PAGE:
For the last two years, I’ve focused on my life—including writing almost 60 “Know Your Neighbors” columns over that time.
For the last two weeks, I’ve been focused on pills, heating pads, halting movement, great events I can’t attend, napping and television-cooking shows, thanks to acute arthritis in my lower back and right hip. Really, the last two weeks have been about one thing: pain control.
One of my ex-husbands (insert your own joke here) had serious back problems after a major auto accident. He was diagnosed with compression of several vertebrae, had a steel rod inserted, and was told that no further surgery would help his situation. He was then in his 50s.
Through a network of doctors, none of which knew of the others, my ex managed to get enough prescription medicines to alleviate the pain—because the prescribed dosages were never enough. By his 60s, he had developed a tolerance and needed ever-higher doses of Oxycodone, an opioid and one of the most abused prescription drugs out there.
Opioids are narcotics designed to interfere with the pain impulses sent to the brain and spinal cord. Prescriptions direct how many pills one should take, and at what intervals, but they may also allow “as needed” usage to cope with what is known as “breakthrough pain”—those flare-ups that occur even when taking prescribed doses. Also: According to WebMD, about 20 percent of us over the age of 12 use prescription drugs for nonmedical purposes, which has led to addiction and medical emergencies in alarming numbers.
What’s a person to do when in pain and needing relief? You start with aspirin or ibuprofen or some other over-the-counter medicine. You may go to the doctor and get a prescription for a nonsteroidal anti-inflammatory (NSAID), perhaps combined with a pain reliever. What if, after all that, you’re still in pain?
This was the situation in which I found myself. My normal NSAIDs weren’t working. Heat creams and patches were no help. I couldn’t sleep because there was no position that was comfortable. No matter how I moved, my back, hip and leg were screaming. I could think of nothing else.
I don’t know about you, but whenever I’ve had a procedure, a root canal or a minor surgery, whatever pain relievers I’ve been prescribed are seldom used up. What’s left gets pushed to the back of my medicine cabinet, without regard for those “expires after” dates. (I always rationalize that the dates are probably arbitrary, based on the profit motive to sell more pills.)
Most of us aren’t even sure what those leftover bottles contain, and we may avoid taking them because we fear addiction. WebMD says, “For most people, the initial decision to take prescription drugs is voluntary. Over a period of time, however, changes in the brain … affect a person’s self-control and ability to make sound decisions. While this is going on, the person continues to experience intense impulses to take more drugs.”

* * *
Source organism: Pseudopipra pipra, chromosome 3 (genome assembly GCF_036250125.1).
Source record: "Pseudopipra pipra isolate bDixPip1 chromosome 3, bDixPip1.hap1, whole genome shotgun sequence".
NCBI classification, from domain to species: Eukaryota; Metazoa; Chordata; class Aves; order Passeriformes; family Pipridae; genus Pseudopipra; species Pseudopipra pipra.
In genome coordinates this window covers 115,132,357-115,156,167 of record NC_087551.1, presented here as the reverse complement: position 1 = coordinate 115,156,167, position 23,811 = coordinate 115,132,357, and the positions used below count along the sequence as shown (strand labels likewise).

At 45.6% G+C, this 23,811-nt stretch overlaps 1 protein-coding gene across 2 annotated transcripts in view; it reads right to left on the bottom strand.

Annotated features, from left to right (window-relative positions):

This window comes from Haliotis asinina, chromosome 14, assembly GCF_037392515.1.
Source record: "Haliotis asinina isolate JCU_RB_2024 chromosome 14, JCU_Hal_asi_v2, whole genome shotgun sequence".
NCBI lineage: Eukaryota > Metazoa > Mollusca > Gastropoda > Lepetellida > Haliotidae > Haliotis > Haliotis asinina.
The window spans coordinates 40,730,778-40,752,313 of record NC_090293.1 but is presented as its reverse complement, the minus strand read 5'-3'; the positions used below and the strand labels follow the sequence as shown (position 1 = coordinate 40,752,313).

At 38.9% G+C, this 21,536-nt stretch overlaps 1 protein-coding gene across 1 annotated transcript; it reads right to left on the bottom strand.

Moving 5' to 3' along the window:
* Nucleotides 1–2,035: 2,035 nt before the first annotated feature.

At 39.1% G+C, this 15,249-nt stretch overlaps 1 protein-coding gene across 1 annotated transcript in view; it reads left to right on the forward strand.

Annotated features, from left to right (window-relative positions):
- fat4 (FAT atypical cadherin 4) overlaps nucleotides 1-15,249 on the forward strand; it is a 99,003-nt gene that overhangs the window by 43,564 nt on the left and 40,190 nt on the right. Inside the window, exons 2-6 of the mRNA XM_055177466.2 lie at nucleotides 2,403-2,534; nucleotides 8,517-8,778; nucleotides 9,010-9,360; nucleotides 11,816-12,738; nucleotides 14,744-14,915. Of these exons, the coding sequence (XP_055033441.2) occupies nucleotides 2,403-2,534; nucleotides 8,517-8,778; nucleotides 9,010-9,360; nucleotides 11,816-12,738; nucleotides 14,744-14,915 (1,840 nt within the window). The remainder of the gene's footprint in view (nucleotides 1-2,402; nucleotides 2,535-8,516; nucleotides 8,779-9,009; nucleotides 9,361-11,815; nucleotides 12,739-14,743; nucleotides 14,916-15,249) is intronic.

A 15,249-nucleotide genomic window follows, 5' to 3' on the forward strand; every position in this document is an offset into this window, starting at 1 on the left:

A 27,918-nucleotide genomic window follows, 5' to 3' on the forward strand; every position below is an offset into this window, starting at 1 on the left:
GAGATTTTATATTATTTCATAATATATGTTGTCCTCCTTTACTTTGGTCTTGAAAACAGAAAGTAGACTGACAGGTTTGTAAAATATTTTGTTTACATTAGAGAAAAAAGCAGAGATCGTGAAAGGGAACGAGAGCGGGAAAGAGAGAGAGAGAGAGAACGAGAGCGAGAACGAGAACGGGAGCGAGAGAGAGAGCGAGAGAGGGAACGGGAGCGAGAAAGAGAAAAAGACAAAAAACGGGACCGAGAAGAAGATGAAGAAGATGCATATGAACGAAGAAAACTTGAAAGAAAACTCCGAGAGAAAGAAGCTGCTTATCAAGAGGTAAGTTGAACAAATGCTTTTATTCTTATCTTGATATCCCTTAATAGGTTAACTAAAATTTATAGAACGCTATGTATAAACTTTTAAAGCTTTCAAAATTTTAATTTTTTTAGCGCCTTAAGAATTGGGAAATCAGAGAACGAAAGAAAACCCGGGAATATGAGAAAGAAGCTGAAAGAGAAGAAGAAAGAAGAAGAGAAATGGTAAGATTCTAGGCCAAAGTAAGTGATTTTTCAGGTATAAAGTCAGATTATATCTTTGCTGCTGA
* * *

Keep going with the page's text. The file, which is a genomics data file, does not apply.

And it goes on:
I don’t have an addictive personality—I do not abuse alcohol, and I would never consider sticking a needle in my arm. I took “uppers” in my 20s when I was studying and working 18 hours a day, but I didn’t like that clenched-jaw feeling. I’m also concerned that the long-term use of these drugs can cause kidney failure, heart problems, withdrawal symptoms and even death. Then I think about my ex, who spent so much time making sure he would have enough pills around; his need for them kept increasing until his death in his 70s. His life became about nothing but escaping pain—and the thought of that scares me.
Some people worry that relying on artificial means to control pain somehow connotes weakness. (“I can handle it!”) Others fear becoming one of those addiction statistics. Yet others believe that pain is somehow enlightening or inevitable. However, dealing with pain is what these medications were designed for—to relieve pain and to prevent it.
So last week, I found an old bottle of opioid pain pills I had pushed to the back of the medicine cabinet. After taking two pills, I was finally able to get some sleep. After a few days, although I was experiencing fatigue as a side effect (hence the frequent naps), my back and hip were much relieved. I was able to stand up straight and walk without bending over, and I was able again to do some normal, everyday things like cooking, laundry, returning emails. I began to fully appreciate why people rely on these drugs.
I stopped using the pills after several days. Frankly, I got tired of feeling tired. My hip is still letting me know it’s not happy, but I can now function relatively normally. If the pain comes back, I will consider getting a refill.
If you have leftover pills and want to avoid even the temptation to abuse them, ask your pharmacist how to dispose of them. Drug stores may be willing to take them. DO NOT throw them down the toilet. Don’t toss them in the trash unless you have made them unusable; the FDA recommends they be crushed, with capsules emptied, and then mixed with something undesirable like kitty litter or coffee grounds. If you have concerns about addiction to any medication, there are local organizations that can help—find one before you destroy your life.
You get to choose how to handle your situation, but you also have the responsibility to minimize the damage that can occur if you are careless. When my grandchildren come to visit, I’ll put all those leftover prescriptions in a safe place, and I would never give them to a friend, let alone a stranger, whose reactions I could not possibly predict. But I must admit that I will keep them, and I will use them again if needed.
I don’t believe pain is either enlightening or inevitable. It just really hurts.
Anita Rufus is also known as “The Lovable Liberal,” and her radio show airs Sundays from 11 a.m. to 1 p.m. on KNews Radio 94.3 FM. Email her at Anita@LovableLiberal.com. Know Your Neighbors appears every other Wednesday.